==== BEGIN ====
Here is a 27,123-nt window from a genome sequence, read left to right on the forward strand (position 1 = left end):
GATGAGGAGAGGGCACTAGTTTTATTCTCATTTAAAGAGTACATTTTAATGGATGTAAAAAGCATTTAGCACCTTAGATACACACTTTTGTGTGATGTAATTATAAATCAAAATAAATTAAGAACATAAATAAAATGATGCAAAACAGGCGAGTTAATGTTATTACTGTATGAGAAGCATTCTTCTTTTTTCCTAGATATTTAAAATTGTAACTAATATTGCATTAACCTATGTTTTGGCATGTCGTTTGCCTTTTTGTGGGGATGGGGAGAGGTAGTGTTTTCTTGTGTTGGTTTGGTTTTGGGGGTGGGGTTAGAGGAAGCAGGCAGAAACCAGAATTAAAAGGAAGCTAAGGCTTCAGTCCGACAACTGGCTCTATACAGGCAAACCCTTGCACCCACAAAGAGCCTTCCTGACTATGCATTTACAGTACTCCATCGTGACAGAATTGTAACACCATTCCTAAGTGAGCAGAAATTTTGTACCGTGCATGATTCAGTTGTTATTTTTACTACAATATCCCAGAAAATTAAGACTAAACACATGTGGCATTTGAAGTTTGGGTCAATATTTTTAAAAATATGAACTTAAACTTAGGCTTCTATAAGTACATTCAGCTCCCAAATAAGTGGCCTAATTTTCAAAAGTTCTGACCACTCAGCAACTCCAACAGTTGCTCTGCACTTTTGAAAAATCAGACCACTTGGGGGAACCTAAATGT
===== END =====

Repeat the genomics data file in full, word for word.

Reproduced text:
Here is a 27,123-nt window from a genome sequence, read left to right on the forward strand (position 1 = left end):
GATGAGGAGAGGGCACTAGTTTTATTCTCATTTAAAGAGTACATTTTAATGGATGTAAAAAGCATTTAGCACCTTAGATACACACTTTTGTGTGATGTAATTATAAATCAAAATAAATTAAGAACATAAATAAAATGATGCAAAACAGGCGAGTTAATGTTATTACTGTATGAGAAGCATTCTTCTTTTTTCCTAGATATTTAAAATTGTAACTAATATTGCATTAACCTATGTTTTGGCATGTCGTTTGCCTTTTTGTGGGGATGGGGAGAGGTAGTGTTTTCTTGTGTTGGTTTGGTTTTGGGGGTGGGGTTAGAGGAAGCAGGCAGAAACCAGAATTAAAAGGAAGCTAAGGCTTCAGTCCGACAACTGGCTCTATACAGGCAAACCCTTGCACCCACAAAGAGCCTTCCTGACTATGCATTTACAGTACTCCATCGTGACAGAATTGTAACACCATTCCTAAGTGAGCAGAAATTTTGTACCGTGCATGATTCAGTTGTTATTTTTACTACAATATCCCAGAAAATTAAGACTAAACACATGTGGCATTTGAAGTTTGGGTCAATATTTTTAAAAATATGAACTTAAACTTAGGCTTCTATAAGTACATTCAGCTCCCAAATAAGTGGCCTAATTTTCAAAAGTTCTGACCACTCAGCAACTCCAACAGTTGCTCTGCACTTTTGAAAAATCAGACCACTTGGGGGAACCTAAATGT